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Gypsy509

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We have been making red wine from California grapes for over 20 years and have never done an ML fermentation. We don''t add So2 either but just started adding wine yeast this year.
What are your opinions on MLF?
 

Johnd

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For red wines, it is a recommended practice, though not mandatory. MLF tends to soften a wine substantially, a result of converting the sharp malic acid to softer lactic acid. Personally, I don't give MLF a second thought on red wines, it's just a part of the winemaking process and all of my red grape wines undergo MLF.
 

cmason1957

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I keep threatening to do a side-by-side comparision of some red wine from grapes or juice buckets, one made with MLF, the other made without MLF. Any suggestions of what to use to do that with, maybe a Norton or some other malic acid monster. Just to see and be able to tell folks, yes, you really do want to do an MLF. The main reason I do them is to make certain they don't happen later, in the bottle as SO2 levels drop while the bottles age. That probably is less of a concern, if you have never done an MLF in your winemaking area.
 

Gypsy509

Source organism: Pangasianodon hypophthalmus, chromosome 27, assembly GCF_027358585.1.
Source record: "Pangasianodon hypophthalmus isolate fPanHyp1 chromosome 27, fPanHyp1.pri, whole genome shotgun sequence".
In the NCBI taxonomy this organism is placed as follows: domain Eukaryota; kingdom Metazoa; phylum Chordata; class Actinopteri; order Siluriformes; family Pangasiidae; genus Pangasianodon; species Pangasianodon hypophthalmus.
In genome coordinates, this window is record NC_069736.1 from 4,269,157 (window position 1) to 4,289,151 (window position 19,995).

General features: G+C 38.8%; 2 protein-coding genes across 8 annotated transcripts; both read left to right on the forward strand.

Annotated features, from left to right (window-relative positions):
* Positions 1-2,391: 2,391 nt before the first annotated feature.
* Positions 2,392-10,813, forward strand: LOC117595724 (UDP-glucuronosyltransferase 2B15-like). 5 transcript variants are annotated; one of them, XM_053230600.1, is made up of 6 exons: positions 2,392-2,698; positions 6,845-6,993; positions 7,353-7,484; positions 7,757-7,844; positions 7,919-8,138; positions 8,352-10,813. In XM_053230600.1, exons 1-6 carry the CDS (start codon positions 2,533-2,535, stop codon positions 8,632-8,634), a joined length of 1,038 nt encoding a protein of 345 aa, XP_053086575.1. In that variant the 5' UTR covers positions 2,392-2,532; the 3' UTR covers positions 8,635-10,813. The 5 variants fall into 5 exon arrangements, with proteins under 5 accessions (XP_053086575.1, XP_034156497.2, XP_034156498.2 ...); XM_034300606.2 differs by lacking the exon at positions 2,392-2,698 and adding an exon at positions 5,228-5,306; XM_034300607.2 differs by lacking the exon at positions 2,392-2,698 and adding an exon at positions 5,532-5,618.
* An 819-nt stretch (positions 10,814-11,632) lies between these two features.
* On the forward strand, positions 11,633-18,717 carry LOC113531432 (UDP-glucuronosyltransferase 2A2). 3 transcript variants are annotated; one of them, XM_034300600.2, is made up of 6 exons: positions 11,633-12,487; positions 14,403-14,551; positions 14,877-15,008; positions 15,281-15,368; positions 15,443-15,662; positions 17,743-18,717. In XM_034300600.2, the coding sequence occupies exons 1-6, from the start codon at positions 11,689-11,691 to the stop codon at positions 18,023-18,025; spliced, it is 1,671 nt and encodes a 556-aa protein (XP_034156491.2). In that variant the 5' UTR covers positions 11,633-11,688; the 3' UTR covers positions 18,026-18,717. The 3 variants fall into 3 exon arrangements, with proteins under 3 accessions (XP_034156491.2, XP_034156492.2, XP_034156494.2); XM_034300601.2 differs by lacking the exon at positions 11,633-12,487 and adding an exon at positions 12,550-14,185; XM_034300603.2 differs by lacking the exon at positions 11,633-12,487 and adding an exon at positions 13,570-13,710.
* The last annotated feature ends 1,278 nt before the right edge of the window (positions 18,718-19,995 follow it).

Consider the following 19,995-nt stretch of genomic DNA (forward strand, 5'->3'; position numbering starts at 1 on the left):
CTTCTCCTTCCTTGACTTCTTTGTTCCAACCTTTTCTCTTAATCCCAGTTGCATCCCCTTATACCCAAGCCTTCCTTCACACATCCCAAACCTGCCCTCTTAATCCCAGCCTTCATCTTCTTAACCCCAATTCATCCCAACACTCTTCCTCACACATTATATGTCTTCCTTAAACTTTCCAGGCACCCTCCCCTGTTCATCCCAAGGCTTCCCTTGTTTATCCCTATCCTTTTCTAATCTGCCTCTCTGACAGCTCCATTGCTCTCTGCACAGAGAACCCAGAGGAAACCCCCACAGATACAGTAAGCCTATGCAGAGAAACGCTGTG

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For red wines, it is a recommended practice, though not mandatory. MLF tends to soften a wine substantially, a result of converting the sharp malic acid to softer lactic acid. Personally, I don't give MLF a second thought on red wines, it's just a part of the winemaking process and all of my red grape wines undergo MLF.
Thanks John for your input.
Although I am not opposed to trying this, it just sounds very complicated from what I have read. I cant seem to find instructions that I can understand.
 

Boatboy24

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Thanks John for your input.
Although I am not opposed to trying this, it just sounds very complicated from what I have read. I cant seem to find instructions that I can understand.
It isn't as mysterious as it sounds. The procedure is similar to alcoholic fermentation. You rehydrate the bacteria and pitch into the must/wine. Nutrients are often added. The challenge with MLF is it is harder to see it happening. Measuring for completeness is a little more involved, but again, nothing mysterious or difficult to do. You will need a chromatography kit to measure and those run about $60. That'll give you enough material to do a lot of tests though.
 

Johnd

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Thanks John for your input.
Although I am not opposed to trying this, it just sounds very complicated from what I have read. I cant seem to find instructions that I can understand.
Jim ( @Boatboy24 ) pretty much said it all, it's not that tricky, though the parameters for MLB are little more sensitive. Personally, I inoculate with MLB and nutrients during alcoholic fermentation, and MLF is typically finished a few short weeks after AF is done.
 

Ajmassa

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You could do MLF without changing a thing since you already don’t use sulphites.